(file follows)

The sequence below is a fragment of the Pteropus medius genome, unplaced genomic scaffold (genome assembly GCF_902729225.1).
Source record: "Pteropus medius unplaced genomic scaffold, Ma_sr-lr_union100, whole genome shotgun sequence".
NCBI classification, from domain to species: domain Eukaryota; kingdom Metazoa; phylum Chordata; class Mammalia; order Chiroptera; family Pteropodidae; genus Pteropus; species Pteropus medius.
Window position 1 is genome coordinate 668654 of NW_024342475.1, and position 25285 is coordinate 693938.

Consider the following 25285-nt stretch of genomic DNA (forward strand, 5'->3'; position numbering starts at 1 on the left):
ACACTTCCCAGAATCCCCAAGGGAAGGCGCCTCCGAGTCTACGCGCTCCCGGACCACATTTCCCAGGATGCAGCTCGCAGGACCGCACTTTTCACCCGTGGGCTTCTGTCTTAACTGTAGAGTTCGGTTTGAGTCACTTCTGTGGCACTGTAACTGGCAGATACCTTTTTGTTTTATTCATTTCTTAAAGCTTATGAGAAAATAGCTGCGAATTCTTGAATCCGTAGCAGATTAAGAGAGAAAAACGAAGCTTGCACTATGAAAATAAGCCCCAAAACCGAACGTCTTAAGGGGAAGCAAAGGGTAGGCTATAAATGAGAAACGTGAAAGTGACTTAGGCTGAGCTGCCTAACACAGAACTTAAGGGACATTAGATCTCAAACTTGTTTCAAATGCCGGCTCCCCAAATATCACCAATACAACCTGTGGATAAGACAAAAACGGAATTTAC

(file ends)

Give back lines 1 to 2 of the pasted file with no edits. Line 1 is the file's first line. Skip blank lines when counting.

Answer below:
The sequence below is a fragment of the Pteropus medius genome, unplaced genomic scaffold (genome assembly GCF_902729225.1).
Source record: "Pteropus medius unplaced genomic scaffold, Ma_sr-lr_union100, whole genome shotgun sequence".